Used for grooming, dental combs might look menacing to some but their function is less sinister than one might conjure up. A bite from a slow loris is painful due to their sharp pointed teeth. Illustration of slow loris teeth from Loris Conservation. The dental comb is on the lower jaw, shape like a spade.

Wilde (1972) reports that the victim of a slow loris bite immediately succumbs to anaphylactic shock (extreme allergic reaction) followed by hematuria. In spite of that, the victim fully recovered. There is no clinical evidence of toxic substances in slow loris saliva to support the notion that they are venomous (Wilde, 1972).

Another incident involves a 34 year-old woman who is 19 weeks pregnant. She was bitten by a pygmy slow loris at the zoo she works in. The patient only complained about an acute pain at the location where she was bitten. She did not go into anaphylactic shock (Kalimullah et al., 2008).

Slow loris bite. Photo by Helena Fitch-Snyder from Loris Conservation.

Reports of slow loris bites are rare in literature. However, based on these published reports, it seems that slow loris bites are not venomous (Kalimullah et al., 2008; Wilde, 1972). Due to the high degree of similarity between the brachial gland exudate of slow lorises and the Fel d 1 allergen in domestic cats, the anaphylactic shock expressed by victims is probably just a reaction to the exudate's allergen.

What is the function of the brachial gland exudate?
Hagey et al. (2007) posit that the brachial gland exudate is used as olfactory signalling to broadcast individual home range and territories. Most nocturnal primates rely on olfaction -- slow loris included. Since brachial gland exudates are not an immediate response to stress or pursuit, their function might be to deter predators, warn other slow lorises of danger or even both (Hagey et al., 2006).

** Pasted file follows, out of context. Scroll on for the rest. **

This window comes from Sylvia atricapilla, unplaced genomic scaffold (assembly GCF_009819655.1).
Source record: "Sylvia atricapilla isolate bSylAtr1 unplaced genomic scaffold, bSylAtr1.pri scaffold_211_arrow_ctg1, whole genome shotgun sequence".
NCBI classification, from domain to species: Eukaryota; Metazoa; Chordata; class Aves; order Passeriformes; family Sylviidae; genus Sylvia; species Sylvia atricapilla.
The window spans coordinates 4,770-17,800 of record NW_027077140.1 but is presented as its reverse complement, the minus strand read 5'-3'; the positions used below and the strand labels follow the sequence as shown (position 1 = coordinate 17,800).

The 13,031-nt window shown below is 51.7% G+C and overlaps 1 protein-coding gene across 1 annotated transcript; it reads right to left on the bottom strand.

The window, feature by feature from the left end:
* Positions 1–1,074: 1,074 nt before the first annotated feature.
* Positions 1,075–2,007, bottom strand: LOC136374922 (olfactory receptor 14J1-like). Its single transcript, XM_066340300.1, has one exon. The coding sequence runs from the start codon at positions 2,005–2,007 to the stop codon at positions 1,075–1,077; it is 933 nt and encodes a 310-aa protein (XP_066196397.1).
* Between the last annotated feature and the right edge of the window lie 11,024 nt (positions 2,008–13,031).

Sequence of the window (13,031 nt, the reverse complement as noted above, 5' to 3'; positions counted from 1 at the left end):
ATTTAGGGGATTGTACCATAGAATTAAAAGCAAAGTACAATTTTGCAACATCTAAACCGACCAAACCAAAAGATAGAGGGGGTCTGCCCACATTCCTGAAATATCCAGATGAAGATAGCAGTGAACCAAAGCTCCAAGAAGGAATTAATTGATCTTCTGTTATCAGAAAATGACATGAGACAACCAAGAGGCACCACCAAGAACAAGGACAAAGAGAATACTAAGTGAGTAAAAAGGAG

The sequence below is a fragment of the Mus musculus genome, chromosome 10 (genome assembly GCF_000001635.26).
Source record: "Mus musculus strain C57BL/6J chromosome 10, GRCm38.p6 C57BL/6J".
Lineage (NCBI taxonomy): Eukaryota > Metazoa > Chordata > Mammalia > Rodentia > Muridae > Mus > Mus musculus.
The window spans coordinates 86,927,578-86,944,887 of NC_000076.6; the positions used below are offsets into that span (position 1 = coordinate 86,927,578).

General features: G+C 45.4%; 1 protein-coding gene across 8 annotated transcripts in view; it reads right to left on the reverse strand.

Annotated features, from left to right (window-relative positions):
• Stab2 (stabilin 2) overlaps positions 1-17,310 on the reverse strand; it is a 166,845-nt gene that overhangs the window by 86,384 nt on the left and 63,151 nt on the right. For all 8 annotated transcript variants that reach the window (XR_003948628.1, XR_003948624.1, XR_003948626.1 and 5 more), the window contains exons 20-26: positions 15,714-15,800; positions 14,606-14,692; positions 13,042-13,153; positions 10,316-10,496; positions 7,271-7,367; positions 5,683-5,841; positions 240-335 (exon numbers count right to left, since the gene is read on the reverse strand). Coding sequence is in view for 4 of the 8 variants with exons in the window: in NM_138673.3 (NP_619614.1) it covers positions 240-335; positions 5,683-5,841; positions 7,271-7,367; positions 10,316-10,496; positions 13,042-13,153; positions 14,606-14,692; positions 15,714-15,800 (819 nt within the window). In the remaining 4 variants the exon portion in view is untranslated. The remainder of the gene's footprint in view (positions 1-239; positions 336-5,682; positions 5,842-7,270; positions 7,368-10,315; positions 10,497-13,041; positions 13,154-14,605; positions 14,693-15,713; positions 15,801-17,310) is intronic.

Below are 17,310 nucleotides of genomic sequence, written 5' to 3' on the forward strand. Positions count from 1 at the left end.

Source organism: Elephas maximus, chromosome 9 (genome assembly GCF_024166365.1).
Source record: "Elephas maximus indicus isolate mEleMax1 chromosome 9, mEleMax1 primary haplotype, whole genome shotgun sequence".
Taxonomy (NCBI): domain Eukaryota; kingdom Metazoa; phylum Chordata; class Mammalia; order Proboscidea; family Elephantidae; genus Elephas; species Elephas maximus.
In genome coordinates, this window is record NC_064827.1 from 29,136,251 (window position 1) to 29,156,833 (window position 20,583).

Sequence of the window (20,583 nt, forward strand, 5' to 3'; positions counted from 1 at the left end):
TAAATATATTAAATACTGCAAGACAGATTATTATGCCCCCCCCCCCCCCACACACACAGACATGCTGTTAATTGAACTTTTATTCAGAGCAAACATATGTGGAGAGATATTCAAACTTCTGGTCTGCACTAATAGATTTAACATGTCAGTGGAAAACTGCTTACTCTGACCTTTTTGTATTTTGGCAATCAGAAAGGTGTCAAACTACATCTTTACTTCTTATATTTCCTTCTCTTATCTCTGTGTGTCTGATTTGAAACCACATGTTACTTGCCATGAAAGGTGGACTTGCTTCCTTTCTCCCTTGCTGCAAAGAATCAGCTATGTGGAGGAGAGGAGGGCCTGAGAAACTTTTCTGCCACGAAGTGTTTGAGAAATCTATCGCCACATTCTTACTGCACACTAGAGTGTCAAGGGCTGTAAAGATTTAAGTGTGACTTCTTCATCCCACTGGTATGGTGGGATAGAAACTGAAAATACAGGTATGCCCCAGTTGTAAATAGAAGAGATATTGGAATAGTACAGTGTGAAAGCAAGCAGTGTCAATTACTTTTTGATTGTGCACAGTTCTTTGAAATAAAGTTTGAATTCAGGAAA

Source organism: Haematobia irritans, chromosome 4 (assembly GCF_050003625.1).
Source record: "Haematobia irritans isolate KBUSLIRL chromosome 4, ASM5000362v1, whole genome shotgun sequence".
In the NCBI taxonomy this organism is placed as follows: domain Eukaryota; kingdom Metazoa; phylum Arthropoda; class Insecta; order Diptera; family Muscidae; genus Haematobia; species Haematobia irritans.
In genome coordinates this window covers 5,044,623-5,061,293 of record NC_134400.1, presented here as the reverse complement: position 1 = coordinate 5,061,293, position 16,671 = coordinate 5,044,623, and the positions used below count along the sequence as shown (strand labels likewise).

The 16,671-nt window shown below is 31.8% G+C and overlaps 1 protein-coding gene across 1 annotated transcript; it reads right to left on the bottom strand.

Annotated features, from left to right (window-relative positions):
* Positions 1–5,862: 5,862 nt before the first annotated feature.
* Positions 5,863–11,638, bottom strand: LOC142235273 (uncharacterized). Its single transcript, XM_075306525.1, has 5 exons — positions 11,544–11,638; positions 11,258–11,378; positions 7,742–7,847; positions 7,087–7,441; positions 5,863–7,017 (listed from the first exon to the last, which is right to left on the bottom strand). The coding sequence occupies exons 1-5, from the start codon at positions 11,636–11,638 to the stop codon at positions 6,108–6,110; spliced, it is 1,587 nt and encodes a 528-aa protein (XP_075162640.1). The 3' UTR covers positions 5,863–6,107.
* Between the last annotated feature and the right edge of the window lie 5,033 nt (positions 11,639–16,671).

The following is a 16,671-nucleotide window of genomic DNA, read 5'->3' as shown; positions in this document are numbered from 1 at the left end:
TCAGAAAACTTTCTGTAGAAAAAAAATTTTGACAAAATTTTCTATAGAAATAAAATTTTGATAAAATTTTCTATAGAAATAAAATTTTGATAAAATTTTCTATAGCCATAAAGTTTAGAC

I'm looking forward to more studies on these prosimians and the properties of their brachial gland exudates. More research, as well as slow loris bite records, are needed to elucidate the effects of brachial gland exudates on humans.



References:
Gron, KJ. 2009. Primate Factsheets: Slow Loris (Nycticebus) Taxonomy, Morphology & Ecology. Primate Info Net Retrieved October, 19 2010 http://pin.primate.wisc.edu/factsheets/entry/slow_loris.


Grönlund, H. Saarne, T. Gafvelin, G. van Hage, M. 2010. The Major Cat Allergen, Fel d 1, in Diagnosis and Therapy. International Archives of Allergy and Immunology 151(4): 265-274.

Hagey, LR. Fry, BG. Fitch-Snyder, H. 2007. Talking Defensively: A Dual Use for the Brachial Gland Exudate of Slow and Pygmy Lorises. Primate Anti-Predatory Strategies 2: 253-272 DOI: 10.1007/978-0-387-34810-0_12.

Krane, S. Itagaki, Y. Nakanishi, K. Weldon, PJ. 2003. "Venom" of the slow loris: sequence similarity of prosimian skin gland protein and Fel d 1 cat allergen. Naturwissenschaften 90: 60-62.

Kalimullah, EA. Schmidt, SM. Schmidt, MJ. Lu, JJ. 2008. Beware the Pygmy Slow Loris? Clinical Toxicology 46(7): 602. http://www.eapcct.org/publicfile.php?folder=congress&file=Abstracts_Toronto.pdf.

Wilde, H. 1972. Anaphylactic Shock Following Bite by a 'Slow Loris', Nycticebus coucang. The American Journal of Tropical Medicine and Hygiene 21(5): 592-594. http://www.ajtmh.org/cgi/content/abstract/21/5/592.

Saturday, October 16, 2010

Interspecies grooming at The Bronx Zoo

Interspecies grooming between Bonnet macaques (Macaca radiata) and Gray langur (Semnopithecus entellus thersites) at Kalakkad and Mundanthurai Tiger Reserve, India. Photo from TrekNature by Gopi.

Interspecies grooming is not unheard of and does occur naturally. While grooming can be dyadic and triadic (or even more), it can also be one-directional. Since grooming is central to primate sociality, there are reported instances of grooming between two different species of primates or even between a primate and non-primate. Grooming has many functions: hygiene, social bonding and even gaining favor.